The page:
She tried to head towards the source of the shout—it had sounded human—but anywhere far from the strange creature would suffice. Crashing through the brush, she half expected to turn and see the beast chasing her. She hadn't seen much of it, just part of its head. Most of it had blended into the shadows, but it had looked big. Bigger than her, possibly.
Eva's bare feet stung as the rough forest floor tore at her soles. She nearly tripped twice, catching her toes painfully on loose stones. The foliage around her was dense, snagging and pulling her clothes, each time sending a wave of fear through her. What if it was that reptilian monster grabbing at her? With every step she took, she imagined that she could hear the creature's breathing over her own labored breath, growing continuously closer.
Just as she cast a glance back to check, the ground suddenly gave way beneath her, casting her down the side of a steep, rocky slope. She came to an abrupt stop at the bottom, her body folded around the trunk of a young sapling.
The small tree shuddered and quaked as she grasped it tightly and pulled herself upright, pausing only to make sure she wasn't hurt. Banged up and a little worse for wear, but not seriously injured, though her weariness was beginning to catch up to her. Panting, she forced herself onward, stumbling and bleeding. Was she far enough away? She could hardly feel her feet as they dragged over the rough ground. She did, however, feel something hard close suddenly and painfully around her foot.
Thinking it was one of the beast's claws, Eva let out a terrified cry and yanked sharply on her leg, kicking and struggling to break free. The iron grip on her foot didn't loosen. In fact, it seemed to grow tighter, so much that it pierced her flesh. By then, despite her panic, she noticed the loud, metallic rattling of a chain, and saw the dark shape around her foot. A trap.
Dropping to the ground, Eva whimpered weakly, trying to remain calm as she felt along her leg with a tentative hand, her fingers meeting the cold iron jaws of the trap. She'd seen such traps before—the kind that hunters used to catch large predators like wolves or bears—two jaws with wicked teeth, set to snap shut on the leg of whatever unfortunate animal tripped it. Those teeth were buried deep into her foot, and a short chain attached her to a heavy stake that had been pounded into the hard ground.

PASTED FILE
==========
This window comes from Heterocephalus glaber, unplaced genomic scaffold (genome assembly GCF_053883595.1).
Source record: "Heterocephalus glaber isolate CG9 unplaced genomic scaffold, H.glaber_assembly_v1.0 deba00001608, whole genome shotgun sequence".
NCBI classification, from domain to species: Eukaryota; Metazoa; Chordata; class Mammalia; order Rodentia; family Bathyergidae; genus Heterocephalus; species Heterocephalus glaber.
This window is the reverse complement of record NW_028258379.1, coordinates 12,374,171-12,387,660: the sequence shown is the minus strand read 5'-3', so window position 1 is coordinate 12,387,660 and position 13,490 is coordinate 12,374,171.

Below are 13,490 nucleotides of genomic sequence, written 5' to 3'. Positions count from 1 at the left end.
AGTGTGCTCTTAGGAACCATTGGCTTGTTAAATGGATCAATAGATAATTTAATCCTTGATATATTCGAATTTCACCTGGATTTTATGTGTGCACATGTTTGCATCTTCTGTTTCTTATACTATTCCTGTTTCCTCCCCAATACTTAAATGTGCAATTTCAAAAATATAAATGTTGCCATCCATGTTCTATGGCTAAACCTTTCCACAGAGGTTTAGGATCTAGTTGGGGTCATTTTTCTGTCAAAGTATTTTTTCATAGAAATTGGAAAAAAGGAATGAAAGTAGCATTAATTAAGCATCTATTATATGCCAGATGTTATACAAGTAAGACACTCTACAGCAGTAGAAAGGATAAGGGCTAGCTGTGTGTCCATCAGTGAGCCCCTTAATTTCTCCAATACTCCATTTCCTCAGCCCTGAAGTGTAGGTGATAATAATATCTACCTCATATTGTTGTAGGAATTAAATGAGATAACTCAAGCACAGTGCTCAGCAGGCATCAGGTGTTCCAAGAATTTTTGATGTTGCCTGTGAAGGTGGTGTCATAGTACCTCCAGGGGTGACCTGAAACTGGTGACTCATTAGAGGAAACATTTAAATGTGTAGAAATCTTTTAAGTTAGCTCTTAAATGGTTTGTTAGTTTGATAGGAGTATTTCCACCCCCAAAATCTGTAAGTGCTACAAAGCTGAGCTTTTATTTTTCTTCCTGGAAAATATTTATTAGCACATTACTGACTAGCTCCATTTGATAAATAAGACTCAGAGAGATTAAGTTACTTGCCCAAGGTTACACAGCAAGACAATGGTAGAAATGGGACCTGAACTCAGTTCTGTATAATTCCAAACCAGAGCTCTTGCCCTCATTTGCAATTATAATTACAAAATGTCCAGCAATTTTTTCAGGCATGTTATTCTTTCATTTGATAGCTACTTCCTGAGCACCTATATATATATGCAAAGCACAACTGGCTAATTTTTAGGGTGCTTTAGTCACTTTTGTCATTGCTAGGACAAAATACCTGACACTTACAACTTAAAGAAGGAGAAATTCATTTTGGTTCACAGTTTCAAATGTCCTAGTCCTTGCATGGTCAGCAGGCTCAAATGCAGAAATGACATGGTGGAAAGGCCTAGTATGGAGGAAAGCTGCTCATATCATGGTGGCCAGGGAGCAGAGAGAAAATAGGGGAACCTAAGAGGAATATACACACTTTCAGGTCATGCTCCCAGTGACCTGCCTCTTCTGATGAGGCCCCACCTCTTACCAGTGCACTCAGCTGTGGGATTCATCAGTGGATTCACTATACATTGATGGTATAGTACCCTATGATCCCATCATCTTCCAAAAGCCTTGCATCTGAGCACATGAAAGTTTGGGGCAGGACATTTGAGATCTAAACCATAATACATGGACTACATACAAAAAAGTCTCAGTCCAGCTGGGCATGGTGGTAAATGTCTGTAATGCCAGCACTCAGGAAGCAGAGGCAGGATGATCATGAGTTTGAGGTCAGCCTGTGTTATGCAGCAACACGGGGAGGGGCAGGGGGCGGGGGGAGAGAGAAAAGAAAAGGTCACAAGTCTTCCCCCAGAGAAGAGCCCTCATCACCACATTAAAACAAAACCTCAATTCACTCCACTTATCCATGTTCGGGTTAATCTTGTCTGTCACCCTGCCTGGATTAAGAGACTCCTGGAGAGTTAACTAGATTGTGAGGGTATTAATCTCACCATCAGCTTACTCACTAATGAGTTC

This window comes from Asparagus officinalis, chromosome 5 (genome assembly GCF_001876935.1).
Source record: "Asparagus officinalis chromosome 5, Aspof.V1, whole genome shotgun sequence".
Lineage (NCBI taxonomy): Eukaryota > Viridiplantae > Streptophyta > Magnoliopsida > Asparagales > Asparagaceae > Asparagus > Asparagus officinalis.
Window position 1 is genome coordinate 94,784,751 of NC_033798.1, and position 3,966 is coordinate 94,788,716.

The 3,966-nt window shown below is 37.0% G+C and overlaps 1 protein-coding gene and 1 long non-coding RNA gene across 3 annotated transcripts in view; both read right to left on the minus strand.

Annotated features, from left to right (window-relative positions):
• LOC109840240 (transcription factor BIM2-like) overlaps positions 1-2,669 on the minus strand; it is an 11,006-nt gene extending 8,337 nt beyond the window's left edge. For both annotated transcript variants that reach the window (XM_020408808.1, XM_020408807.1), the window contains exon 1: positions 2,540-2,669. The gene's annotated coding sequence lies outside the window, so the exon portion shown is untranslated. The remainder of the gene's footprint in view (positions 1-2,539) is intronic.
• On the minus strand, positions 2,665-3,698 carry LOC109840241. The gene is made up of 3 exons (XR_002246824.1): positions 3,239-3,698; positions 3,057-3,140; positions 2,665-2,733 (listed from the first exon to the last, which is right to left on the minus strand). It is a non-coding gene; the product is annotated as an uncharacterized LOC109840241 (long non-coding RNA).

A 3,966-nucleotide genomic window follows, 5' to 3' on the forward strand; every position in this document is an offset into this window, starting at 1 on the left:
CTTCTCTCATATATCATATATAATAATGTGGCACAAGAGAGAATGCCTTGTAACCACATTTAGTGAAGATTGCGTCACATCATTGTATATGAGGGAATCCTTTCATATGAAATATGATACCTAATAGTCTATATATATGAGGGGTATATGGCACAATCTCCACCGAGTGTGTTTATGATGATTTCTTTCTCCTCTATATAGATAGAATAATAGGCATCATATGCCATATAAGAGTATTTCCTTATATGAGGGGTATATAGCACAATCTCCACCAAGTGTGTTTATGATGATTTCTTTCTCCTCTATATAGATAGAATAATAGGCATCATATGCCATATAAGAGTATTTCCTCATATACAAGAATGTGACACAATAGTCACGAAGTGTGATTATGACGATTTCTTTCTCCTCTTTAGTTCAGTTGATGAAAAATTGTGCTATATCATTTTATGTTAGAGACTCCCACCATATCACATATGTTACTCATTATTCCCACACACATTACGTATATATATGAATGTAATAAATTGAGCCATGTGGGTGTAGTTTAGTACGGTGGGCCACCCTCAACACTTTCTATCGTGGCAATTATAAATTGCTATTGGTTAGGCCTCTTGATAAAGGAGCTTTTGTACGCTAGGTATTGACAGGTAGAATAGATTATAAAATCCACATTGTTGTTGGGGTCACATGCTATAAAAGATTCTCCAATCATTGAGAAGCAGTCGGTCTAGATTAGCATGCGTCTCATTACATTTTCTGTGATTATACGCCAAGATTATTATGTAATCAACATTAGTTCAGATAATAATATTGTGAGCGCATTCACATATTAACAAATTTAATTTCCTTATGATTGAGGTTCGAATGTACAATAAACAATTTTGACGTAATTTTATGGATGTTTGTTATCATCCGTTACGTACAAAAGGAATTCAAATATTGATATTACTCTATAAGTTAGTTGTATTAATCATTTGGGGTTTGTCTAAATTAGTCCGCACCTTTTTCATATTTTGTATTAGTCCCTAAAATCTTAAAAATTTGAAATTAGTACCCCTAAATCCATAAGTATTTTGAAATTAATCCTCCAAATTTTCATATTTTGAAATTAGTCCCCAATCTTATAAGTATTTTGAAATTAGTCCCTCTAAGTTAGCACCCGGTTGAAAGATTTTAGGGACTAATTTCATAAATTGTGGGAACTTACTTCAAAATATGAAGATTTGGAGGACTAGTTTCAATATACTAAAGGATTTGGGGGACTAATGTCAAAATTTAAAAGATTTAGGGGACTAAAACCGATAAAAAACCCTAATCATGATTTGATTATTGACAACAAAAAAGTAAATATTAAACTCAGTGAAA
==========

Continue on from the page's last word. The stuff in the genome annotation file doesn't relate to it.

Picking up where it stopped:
"Help!" Eva shouted in as large a voice as she could muster. It wasn't very loud. Her voice was shaking, laced with pain and fear and doubt. She'd heard shouting before, but it hadn't been nearby, and she wasn't sure she had run in the right direction. What if in her frenzied run, she'd only distanced herself from any possible rescuer?
Or what if the "rescuer" wasn't friendly?
She shivered, and not entirely because of the damp chill of the forest.
It was much darker now, and the breeze had picked up again, gently rustling the trees. That fearsome reptilian monster could easily creep up on her, its movement shielded by the sound of the wind. It would be upon her instantly, and with her foot caught in the trap, there was nothing Eva could do to defend herself.
Clearly, she would have to find a way to escape.
Taking a deep breath, Eva braced herself and turned over so that she was on her hands and knees. Part of the trap scraped over the ground, sending a searing jolt straight up her leg. Biting back a pained cry, she began to drag herself towards the iron stake little by little, focusing on her goal and trying not to panic. What if her foot was broken? What if that reptile thing found her before she freed herself? What if she couldn't free herself and the trap's owner never returned? She could waste away slowly and die before anybody ever found her.
Her hands finally closed around the cold stake, and she realized exactly how firmly it was lodged. The ground was hard and rocky, but the stake had nonetheless been driven deeply down, leaving not nearly enough aboveground to give her any purchase with which to pull. After a few frustrating attempts, Eva tried pulling it out by indirectly yanking on the chain, but she soon gave that up when it seemed to jostle her foot more than the stake.
Drenched in cold sweat, trembling uncontrollably, with throbbing pain overtaking her in fierce waves of agony, Eva fell back and looked upward, watching as the last dregs of light were purged from the sky. Despair overwhelmed her.
She was going to die.
Tears leaked from the corners of her eyes, trailing slowly down the dirt and salt that had crusted on her face. She was still dehydrated, despite her stop at the stream, and there weren't many tears, making crying yet another unsatisfying endeavor.